During the first rainy season after the death of Buddha his followers gathered in a mountain cave, and the First Council was held. It was agreed that Buddha’s teaching would be passed on to all who wished to find enlightenment. From a very flexible teaching system came an extremely rigid one, suitable only to those who wished to follow a cloistered monastic existence. A century after Buddha’s death divisions began and more relaxed teachings prevailed, the more extreme teachings were embraced by the monastic elders and they resisted change.

Mahayana or Greater Vehicle, evolved and was open to anyone who was interested in Buddhism, the more conservative followers of Buddha’s teachings preserved their way and the Theravadin School of the Elders began in Southeast Asia.

The three Yanas

Buddha’s teaching is divided into three yanas (vehicles), the Hinayana, the Mahayana and the Vajrayana. Hinayana (Lesser Vehicle) or the (Narrow Way), this type of Buddhism is quite extreme it requires discipline and its aim is to tame speed and confusion of the mind. The Mahayana or (Greater Vehicle), is likened to a wide road, compared to the narrow path of Hinayana and it aims to liberate all living beings, Mahayana included everything in its vast vision. Vajrayana, means (Diamond) or (Indestructible Vehicle), this Yana cannot be destroyed because it pertains to the wakefulness that is an innate part of nature. It is necessary to have an understanding of all three yanas as one leads to the other and gives a strong foundation from which to work. A foundation of discipline, Hinayana, is necessary for further accomplishment, it is the stepping stone.


Bodhisattva offered a different type of Buddhism, a religion open to anyone in the world who wished to take part and wanted to ease the suffering of others. It preferred empathy, and at its core was an all encompassing compassion, whereby our own suffering would help us to understand the suffering of others, leading to liberation. Without conscious effort the Bodhisattva helps others, it exudes spontaneous compassion. Goodness cannot be forced, it just is, the understanding of Bodhisattva goes beyond thinking of doing good, and urges natural, not orchestrated acts of kindness.


Sunyata teaches the truth of non-ego, people struggle with their egos and the most difficult recognition is that the ego is a false construction, which is what Buddha taught. Accepting the concept is more difficult. Buddha believed there is no solidity anywhere and we all exist within a constantly changing illusion, and can hold onto nothing, just as a puff of wind blows away the cloud. We are surrounded by illusion, the appearance and disappearance of a bubble, a lightning flash, the Moon’s reflection, a cry in the wind, dreams.

The two Truths

The two truths described in the Mahayana schools are, perverted relative truth, and pure relative truth. Perverted relative truth, these are preconceptions such as a dangling rope being perceived as a snake. Pure relative truth, this is a simple and accurate perception with no preconceptions, it is reality, like seeing a rope as a rope. Absolute truth is emptiness with no bias towards pleasure or pain, it is objective and neutral.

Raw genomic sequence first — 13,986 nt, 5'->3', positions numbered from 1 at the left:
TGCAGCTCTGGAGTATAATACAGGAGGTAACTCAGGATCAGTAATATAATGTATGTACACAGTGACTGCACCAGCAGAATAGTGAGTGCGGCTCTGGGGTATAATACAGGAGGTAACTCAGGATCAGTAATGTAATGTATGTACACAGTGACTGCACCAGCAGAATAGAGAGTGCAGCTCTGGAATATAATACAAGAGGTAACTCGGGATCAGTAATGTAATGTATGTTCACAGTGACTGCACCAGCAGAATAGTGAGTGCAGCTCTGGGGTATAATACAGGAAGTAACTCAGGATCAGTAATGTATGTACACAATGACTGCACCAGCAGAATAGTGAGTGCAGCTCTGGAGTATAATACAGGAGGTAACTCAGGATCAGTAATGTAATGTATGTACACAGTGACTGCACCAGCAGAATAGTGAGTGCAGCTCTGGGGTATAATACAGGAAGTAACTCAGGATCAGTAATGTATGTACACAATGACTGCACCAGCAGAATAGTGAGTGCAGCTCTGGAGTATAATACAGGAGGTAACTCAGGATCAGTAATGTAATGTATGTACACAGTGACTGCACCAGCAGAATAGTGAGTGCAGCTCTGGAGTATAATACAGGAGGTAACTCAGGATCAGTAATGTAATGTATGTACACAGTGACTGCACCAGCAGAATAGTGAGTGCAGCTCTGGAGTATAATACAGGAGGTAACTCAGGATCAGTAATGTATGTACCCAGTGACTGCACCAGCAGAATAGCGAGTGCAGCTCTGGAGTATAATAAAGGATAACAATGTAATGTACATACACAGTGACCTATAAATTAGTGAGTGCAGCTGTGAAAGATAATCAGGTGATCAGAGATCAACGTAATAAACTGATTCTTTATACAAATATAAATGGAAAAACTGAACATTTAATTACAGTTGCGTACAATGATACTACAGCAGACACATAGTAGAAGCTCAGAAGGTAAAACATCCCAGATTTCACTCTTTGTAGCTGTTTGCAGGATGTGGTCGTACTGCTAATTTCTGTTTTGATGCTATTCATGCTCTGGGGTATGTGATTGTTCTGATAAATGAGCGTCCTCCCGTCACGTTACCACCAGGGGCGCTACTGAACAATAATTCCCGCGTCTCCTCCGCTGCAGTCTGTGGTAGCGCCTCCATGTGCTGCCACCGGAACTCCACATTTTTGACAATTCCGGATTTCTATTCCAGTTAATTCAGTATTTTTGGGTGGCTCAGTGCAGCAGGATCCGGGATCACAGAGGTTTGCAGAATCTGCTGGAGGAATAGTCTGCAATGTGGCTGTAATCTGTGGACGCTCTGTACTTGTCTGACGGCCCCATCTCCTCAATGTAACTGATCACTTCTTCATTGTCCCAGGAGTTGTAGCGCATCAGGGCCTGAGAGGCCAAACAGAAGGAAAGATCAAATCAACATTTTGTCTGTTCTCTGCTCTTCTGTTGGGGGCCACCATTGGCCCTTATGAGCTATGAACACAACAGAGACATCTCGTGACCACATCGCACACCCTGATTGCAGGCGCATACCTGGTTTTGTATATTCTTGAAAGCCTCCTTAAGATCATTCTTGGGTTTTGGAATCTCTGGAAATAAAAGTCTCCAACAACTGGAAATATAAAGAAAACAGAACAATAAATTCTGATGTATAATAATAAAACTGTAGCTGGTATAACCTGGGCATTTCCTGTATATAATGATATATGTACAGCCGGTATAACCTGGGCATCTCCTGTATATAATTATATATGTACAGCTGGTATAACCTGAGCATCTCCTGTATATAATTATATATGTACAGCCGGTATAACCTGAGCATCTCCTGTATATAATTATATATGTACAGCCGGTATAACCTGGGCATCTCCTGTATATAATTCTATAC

The Madyamika School of Buddhism

Madyamika teaches the realisation of sunyata, its purpose is to release the follower from holding any views and the ridiculousness of holding any views, this allows the mind to rest free of all conditioning. This school was found in the 2nd century AD and held no views whatsoever about the nature of reality.

The Yogacara School of Buddhism

Yogacara teaches that things exist only as processes of knowing, they are outside the knowing process and have no reality, and the eternal world is purely mind. The mind has six kinds of consciousnesses, arising from the store-consciousness (alaya), this is like the collective unconscious written about by the psychologist Carl Jung.

Modern Buddhism

In the 60?s two of the most highly regarded teachers were Suzuki Roshi, a Zen teacher and Chogyam Trungpa, a Tibetan lama, both were able to blend East and West cultures, presenting Buddhism to the West in a straightforward and natural form. Suzuki Roshi, loved to teach beginners Buddhism, because he felt they were uncorrupted and open, just as the mind’s of children are. He died in 1971, but his traditions have lived on. Chogyam Trungpa Rinpoche began teaching in England in the 1960?s, he started the first Tibetan center in England, Samye Ling. Chogyam was a monk who discarded his robes to immerse himself in Western life, after some time in England he moved to America. He established rural and urban Buddhist centers which continued after his death in 1987.

Although Buddhism always seems to be presented in a predominantly male context, many women follow Buddha’s path. Buddhism has taken on an entirely new tone these days and people from all walks of life follow the path of enlightenment. It has more recently received attention because of the high profile personalities who embrace its teachings, and choose to learn from one of the most well-known modern day Buddhists, the Dali Lama. To successfully embrace the teachings of the East and marry them with the West, it is necessary to start working on problems from the inside with the help of meditation, rather than from the outside.

Buddhism can be integrated into our everyday lives, enhancing our mental, physical and spiritual wellbeing. It is a soft place to fall when the difficulties of life overwhelm, it is the friend to turn to when there is no-one else close by. As traditional doctrines are being dismissed, Buddhism is a gentle alternative, offering spiritual liberation.